Qantas seems to be placing blame with Rolls-Royce.
Airline CEO Alan Joyce said at a Sydney news conference today that all A380 services are being suspended until "we are completely confident that Qantas safety requirements have been met."
Joyce appeared to blame the engine, made by Rolls-Royce. Qantas has never had a fatal crash since it introduced jet-powered planes in the late 1950s.
"This issue, an engine failure, has been one that we haven't seen before. So we are obviously taking it very seriously, because it is a significant engine failure," he said.
Air France and Dubai's Emirates also fly the A380 -- in fact, they are the only two airlines besides Qantas to serve U.S. airports with the superjumbo -- but both airlines use Engine Alliance GP7200 engines; not the Rolls-Royce engine in questions. (Engine Alliance is a consortium of General Electric, Pratt & Whitney and MTU of Germany.)
"We're closing monitoring the technical inquiry and remaining in contact with Airbus but we have not had any orders from the manufacturer to stop flying," Air France spokeswoman Karen Gillo told ABC News. "We are operating a normal flight schedule. Obviously, flight safety is a paramount for us and we will continue to monitor this."
The A380 debuted in October 2007 and this is the most-severe incident to date.
Qantas flight 34 took off from Singapore at 9:46 a.m. and ran into engine trouble 15 minutes into the flight.
"There was flames -- yellow flames came out, and debris came off. ... You could see black things shooting through the smoke, like bits of debris," passenger Rosemary Hegardy, 60, of Sydney, told The Associated Press.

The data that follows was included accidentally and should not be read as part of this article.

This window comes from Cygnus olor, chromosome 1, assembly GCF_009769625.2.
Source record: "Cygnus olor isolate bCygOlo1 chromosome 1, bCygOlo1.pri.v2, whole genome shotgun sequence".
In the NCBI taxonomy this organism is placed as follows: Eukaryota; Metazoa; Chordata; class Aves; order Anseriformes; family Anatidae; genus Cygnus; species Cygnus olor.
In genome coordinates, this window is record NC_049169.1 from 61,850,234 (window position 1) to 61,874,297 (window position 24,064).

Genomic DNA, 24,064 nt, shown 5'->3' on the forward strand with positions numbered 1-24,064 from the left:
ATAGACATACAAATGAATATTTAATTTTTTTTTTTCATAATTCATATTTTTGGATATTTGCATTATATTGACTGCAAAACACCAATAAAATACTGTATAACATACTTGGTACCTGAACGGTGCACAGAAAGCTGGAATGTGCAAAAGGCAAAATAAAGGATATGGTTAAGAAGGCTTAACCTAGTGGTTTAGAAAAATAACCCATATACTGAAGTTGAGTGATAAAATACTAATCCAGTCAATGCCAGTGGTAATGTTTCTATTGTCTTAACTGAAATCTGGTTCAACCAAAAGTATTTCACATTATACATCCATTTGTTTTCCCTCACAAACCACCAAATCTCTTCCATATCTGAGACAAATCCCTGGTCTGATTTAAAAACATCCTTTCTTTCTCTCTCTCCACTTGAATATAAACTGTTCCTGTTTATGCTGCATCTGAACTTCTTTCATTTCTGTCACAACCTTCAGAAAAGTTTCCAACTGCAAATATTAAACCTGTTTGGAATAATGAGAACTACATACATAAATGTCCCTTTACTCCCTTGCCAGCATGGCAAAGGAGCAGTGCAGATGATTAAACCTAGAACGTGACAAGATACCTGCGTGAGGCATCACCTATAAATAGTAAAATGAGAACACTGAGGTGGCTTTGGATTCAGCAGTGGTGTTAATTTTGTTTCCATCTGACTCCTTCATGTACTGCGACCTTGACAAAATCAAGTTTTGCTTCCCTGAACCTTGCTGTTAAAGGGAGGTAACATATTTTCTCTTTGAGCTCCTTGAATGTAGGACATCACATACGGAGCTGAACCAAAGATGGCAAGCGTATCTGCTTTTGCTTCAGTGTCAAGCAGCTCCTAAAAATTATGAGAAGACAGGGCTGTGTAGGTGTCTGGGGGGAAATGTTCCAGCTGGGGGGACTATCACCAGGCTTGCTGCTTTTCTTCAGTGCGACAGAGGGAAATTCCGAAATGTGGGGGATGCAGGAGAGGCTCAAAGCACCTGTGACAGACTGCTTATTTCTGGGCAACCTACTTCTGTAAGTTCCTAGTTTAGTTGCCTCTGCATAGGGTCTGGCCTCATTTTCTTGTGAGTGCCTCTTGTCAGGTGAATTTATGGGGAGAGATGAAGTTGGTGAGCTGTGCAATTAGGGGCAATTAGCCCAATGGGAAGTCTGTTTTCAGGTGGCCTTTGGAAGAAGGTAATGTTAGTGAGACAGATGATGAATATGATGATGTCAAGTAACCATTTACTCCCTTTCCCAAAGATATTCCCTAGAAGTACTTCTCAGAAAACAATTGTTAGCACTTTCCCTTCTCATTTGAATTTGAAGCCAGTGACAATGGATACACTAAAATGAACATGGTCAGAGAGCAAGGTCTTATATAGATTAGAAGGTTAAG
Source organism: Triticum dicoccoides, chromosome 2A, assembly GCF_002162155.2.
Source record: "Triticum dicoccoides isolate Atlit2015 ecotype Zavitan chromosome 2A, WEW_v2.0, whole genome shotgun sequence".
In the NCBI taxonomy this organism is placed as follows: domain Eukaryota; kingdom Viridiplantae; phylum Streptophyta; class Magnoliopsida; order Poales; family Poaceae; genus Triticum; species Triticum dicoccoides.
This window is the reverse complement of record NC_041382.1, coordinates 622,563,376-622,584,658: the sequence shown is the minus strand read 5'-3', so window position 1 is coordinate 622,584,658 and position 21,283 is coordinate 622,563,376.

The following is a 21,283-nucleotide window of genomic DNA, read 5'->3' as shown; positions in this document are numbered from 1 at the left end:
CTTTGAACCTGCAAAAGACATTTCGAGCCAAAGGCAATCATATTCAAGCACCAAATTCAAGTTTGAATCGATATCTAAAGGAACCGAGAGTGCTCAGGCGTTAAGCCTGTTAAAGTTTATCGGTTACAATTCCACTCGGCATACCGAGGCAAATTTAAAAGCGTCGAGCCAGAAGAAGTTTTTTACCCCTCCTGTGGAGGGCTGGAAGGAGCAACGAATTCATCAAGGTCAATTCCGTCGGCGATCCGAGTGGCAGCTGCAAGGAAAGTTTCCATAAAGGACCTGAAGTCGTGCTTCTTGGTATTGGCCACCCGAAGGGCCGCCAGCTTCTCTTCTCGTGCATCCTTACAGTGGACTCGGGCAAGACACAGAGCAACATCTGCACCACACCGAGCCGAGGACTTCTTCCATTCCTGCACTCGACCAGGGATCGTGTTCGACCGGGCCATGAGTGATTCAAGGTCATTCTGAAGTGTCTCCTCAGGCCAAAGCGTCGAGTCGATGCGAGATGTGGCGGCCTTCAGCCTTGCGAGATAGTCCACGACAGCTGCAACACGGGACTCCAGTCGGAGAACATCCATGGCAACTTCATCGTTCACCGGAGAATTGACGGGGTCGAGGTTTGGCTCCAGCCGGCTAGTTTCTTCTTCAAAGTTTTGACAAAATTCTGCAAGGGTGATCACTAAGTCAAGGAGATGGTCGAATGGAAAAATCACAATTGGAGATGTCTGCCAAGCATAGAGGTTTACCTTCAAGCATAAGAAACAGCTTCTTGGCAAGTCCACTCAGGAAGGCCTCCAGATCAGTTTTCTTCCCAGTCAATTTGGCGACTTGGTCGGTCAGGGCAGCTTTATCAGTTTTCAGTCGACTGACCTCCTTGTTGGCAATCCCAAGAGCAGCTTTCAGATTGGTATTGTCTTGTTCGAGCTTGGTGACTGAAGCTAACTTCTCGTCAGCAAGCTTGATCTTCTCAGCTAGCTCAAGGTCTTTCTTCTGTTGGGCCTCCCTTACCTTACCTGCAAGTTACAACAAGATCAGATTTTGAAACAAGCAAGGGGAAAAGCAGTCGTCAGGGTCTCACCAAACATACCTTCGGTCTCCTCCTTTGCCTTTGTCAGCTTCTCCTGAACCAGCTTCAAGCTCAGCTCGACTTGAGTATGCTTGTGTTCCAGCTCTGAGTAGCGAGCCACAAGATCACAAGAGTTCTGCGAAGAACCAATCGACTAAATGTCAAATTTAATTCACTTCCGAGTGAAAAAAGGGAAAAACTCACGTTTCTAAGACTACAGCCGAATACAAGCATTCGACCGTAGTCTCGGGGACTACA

Residents on the western Indonesian island of Batam, near Singapore, helped authorities pick up more than 100 pieces of debris scattered in 15 locations in Batam. The pieces were mostly small, torn metal but some were the size of doors.
Hegardy said the pilot informed passengers of the engine trouble and that the plane would have to dump fuel before it could land. The plane landed after one hour and 50 minutes.
Qantas has configured its A380s to seat up to 525 people. Today's flight had 440 passengers and 26 crew.
Airbus has delivered a total of 37 A380s so far. Thirteen are in service with Emirates, 11 with Singapore Airlines, six with Quantas, four with Air France and three with Lufthansa.
There have been other problems with the A380, but none this severe.
In September 2009, a Singapore Airlines A380 was forced to turn around in mid-flight and head back to Paris after an engine malfunction. On March 31, a Qantas A380 with 244 people on board burst two tires on landing in Sydney after a flight from Singapore.
Last August, a Lufthansa crew shut down one of the engines as a precaution before landing at Frankfurt on a flight from Japan, after receiving confusing information on a cockpit indicator.
With reports from ABC News' Lisa Stark and Matt Hosford and the Associated Press